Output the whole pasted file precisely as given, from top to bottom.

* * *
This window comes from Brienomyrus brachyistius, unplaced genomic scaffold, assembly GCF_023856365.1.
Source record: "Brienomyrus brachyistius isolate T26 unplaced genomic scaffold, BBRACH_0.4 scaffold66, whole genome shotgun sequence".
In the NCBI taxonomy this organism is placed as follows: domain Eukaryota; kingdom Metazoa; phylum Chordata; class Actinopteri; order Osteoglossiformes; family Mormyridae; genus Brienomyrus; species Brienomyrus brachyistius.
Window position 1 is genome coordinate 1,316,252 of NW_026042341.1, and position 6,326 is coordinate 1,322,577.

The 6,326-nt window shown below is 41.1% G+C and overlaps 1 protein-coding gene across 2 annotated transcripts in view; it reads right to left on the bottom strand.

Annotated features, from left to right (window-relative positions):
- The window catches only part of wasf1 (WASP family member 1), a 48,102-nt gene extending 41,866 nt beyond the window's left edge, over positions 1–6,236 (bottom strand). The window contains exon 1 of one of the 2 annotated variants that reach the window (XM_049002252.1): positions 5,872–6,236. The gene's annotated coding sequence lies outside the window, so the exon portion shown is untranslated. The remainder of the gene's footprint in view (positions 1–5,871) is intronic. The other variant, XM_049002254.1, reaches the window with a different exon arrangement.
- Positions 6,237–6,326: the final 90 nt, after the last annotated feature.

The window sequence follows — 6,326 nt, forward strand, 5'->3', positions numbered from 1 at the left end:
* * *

This window comes from Brienomyrus brachyistius, unplaced genomic scaffold, assembly GCF_023856365.1.
Source record: "Brienomyrus brachyistius isolate T26 unplaced genomic scaffold, BBRACH_0.4 scaffold66, whole genome shotgun sequence".
In the NCBI taxonomy this organism is placed as follows: domain Eukaryota; kingdom Metazoa; phylum Chordata; class Actinopteri; order Osteoglossiformes; family Mormyridae; genus Brienomyrus; species Brienomyrus brachyistius.
Window position 1 is genome coordinate 1,316,252 of NW_026042341.1, and position 6,326 is coordinate 1,322,577.

The 6,326-nt window shown below is 41.1% G+C and overlaps 1 protein-coding gene across 2 annotated transcripts in view; it reads right to left on the bottom strand.

Annotated features, from left to right (window-relative positions):
- The window catches only part of wasf1 (WASP family member 1), a 48,102-nt gene extending 41,866 nt beyond the window's left edge, over positions 1–6,236 (bottom strand). The window contains exon 1 of one of the 2 annotated variants that reach the window (XM_049002252.1): positions 5,872–6,236. The gene's annotated coding sequence lies outside the window, so the exon portion shown is untranslated. The remainder of the gene's footprint in view (positions 1–5,871) is intronic. The other variant, XM_049002254.1, reaches the window with a different exon arrangement.
- Positions 6,237–6,326: the final 90 nt, after the last annotated feature.

The window sequence follows — 6,326 nt, forward strand, 5'->3', positions numbered from 1 at the left end: